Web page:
maɬni – towards the ocean, towards the shore
The feature film debut of prolific Ho-Chunk filmmaker Sky Hopinka, maɬni – towards the ocean, towards the shore extends the promise of his meticulously crafted, short form experimental documentaries, while at the same time pushing towards new ideas, expressions and forms. A bifurcated portrait of the filmmaker’s two friends—Sweetwater Sahme and Jordan Mercier—the film weaves together their individual subjectivities while also purposefully never fully bringing them together.
BFMAF regulars will be familiar with Hopinka’s work, shown in three previous editions of the festival. His 2017 short Dislocation Blues—“an incomplete and imperfect portrait of reflections from Standing Rock”—won that year’s Berwick New Cinema Award, leading to a Propositions presentation with Hopinka’s short films, reading and conversation in 2018. His dextrous work extends across writing, visual art, photography and cinema, each of which provides some bearing on the other areas. The result is a versatile experimental aesthetic that shifts and transforms across media, though as he succinctly summarises the central theme of his work, “personal positions of Indigenous homeland and landscape” come to the fore.
maɬni – towards the ocean, towards the shore locates this personal positioning in the third person, with the filmmaker’s embodied perspective aiming to relate the experience, philosophy and thinking of Sahme and Mercier, who never meet at any point. The film foregoes much of the abstractions found in Hopinka’s short form works in favour of a more direct, literal, photographic and legible document of his interactions and experiences with the film’s two subjects. Language, an ever-present theme in Hopinka’s films, plays a major part; the film is mostly spoken in the indigenous Chinuk Wawa language, including the filmmaker’s creative and poetic narration.
While perhaps less abstract and essayistic in style than Hopinka’s short filmmaking, the continuity remains in the method of the film’s production. The filmmaker shot and edited the film mostly on his own, with some assistance in the sound recording as well as the soundtrack composition. But this remains an individual, artisanal film without crew, script or the many trappings of a typical feature production. Instead, maɬni transmits to the viewer a sense of the immediacy with which the images were captured and the beauty of not knowing exactly how things might unfold. That the film’s extended topic of discussion is based around the Chinookian origin of death myth (Imał)—and the circular space between beginning and end, death and rebirth, life and the afterlife—makes this unfolding and not knowing all the more poignant. —Herb Shellenberger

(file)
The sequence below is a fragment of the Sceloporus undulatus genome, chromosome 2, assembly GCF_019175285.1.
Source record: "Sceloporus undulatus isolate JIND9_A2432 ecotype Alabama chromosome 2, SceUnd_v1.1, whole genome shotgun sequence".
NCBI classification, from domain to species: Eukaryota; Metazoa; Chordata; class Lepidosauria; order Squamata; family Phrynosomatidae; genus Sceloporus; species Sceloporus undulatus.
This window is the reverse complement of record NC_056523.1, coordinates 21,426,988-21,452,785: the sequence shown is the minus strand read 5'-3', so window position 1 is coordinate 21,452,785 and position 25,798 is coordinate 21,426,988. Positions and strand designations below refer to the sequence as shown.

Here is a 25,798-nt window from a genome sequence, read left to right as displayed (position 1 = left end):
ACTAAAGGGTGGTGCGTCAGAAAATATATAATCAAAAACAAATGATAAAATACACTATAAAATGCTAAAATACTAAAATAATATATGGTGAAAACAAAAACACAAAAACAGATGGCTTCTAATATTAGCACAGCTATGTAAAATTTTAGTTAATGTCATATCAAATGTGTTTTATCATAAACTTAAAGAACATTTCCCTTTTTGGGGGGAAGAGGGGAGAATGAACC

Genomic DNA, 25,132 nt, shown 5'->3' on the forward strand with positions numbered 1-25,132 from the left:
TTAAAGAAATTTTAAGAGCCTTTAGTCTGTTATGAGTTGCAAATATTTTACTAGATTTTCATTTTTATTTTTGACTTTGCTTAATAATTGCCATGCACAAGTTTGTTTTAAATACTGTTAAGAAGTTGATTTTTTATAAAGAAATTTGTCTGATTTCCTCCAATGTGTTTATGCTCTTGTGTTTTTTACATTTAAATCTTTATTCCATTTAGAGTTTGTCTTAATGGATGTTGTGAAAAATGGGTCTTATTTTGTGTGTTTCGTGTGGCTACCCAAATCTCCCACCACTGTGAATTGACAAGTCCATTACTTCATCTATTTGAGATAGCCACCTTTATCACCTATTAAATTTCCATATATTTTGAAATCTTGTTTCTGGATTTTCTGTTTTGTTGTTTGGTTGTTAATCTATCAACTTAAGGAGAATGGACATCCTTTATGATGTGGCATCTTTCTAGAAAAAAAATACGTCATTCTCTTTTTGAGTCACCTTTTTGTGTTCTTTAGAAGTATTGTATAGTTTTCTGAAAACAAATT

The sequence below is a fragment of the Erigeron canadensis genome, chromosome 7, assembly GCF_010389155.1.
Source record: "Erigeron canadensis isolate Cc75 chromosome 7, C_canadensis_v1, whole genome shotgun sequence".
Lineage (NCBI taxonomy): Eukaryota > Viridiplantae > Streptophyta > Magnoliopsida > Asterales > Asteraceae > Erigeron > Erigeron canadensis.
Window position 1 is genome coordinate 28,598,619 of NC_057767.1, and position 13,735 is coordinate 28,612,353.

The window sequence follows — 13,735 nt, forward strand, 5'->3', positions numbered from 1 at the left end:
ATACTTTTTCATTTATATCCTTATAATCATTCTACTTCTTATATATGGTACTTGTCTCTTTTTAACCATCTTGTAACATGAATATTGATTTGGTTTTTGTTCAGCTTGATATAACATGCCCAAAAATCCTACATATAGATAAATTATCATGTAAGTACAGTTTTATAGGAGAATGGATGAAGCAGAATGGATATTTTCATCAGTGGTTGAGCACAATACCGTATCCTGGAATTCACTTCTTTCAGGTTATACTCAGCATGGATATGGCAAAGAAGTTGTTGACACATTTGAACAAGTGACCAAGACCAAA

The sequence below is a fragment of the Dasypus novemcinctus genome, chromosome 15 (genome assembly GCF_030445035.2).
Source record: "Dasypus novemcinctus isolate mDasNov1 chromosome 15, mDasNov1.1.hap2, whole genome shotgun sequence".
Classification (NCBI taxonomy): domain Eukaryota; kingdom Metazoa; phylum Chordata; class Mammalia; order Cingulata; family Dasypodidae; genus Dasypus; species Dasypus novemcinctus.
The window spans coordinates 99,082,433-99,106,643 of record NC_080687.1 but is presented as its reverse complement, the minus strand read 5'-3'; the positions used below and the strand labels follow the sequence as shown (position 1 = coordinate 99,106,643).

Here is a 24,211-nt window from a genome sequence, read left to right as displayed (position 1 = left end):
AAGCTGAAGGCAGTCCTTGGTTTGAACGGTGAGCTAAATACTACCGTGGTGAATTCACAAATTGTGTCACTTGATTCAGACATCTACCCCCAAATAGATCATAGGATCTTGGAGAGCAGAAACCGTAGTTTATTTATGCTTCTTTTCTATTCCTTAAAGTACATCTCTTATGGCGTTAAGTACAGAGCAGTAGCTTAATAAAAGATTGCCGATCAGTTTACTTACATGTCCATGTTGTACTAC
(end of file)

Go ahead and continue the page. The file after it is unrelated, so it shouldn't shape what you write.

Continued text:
Sky Hopinka (1984, Washington) is a filmmaker, artist, teacher and curator based in Milwaukee, Wisconsin. His work centres around personal positions of homeland and landscape, designs of language and facets of culture contained within, and the play between the accessibility of the known and the unknowable. He received his BA from Portland State University in Liberal Arts and his MFA in Film, Video, Animation, and New Genres from the University of Wisconsin-Milwaukee. In Portland he studied and taught chinuk wawa, a language indigenous to the Lower Columbia River Basin. His work has played at various festivals including ImagineNATIVE Media + Arts Festival, Images Festival, Wavelengths (Toronto), Ann Arbor Film Festival, American Indian Film Festival (San Francisco), Sundance, Antimatter (Victoria, Canada), Chicago Underground Film Festival, FLEXfest (Florida), Projections (New York), and the LA Film Festival. His work was a part of the 2016 Wisconsin Triennial and the 2017 Whitney Biennial. He was awarded jury prizes at the Milwaukee Underground Film Festival, the More with Less Award at the 2016 Images Festival, the Tom Berman Award for Most Promising Filmmaker at the 54th Ann Arbor Film Festival, and 3rd Prize at the 2015 Media City Film Festival. Sky Hopinka’s Dislocation Blues won the 2017 Berwick New Cinema Award and his film Visions of an Island was shown in an exhibition during BFMAF 2016.
Maɬni – towards the ocean, towards the shore (2020), Lore (2019), Cloudless Blue Egress of Summer (2019), When you’re lost in the rain (2018), Fainting Spells (2018), Dislocation Blues (2017), Anti-Objects, or Space Without Path or Boundary (2017), I’ll Remember You as You Were, Not as What You’ll Become (2016), Visions of an Island (2016), Jáaji Approx. (2015), Venite et Loquamur (2015), Kunįkaga Remembers Red Banks, Kunįkaga Remembers the Welcome Song (2014), wawa (2014)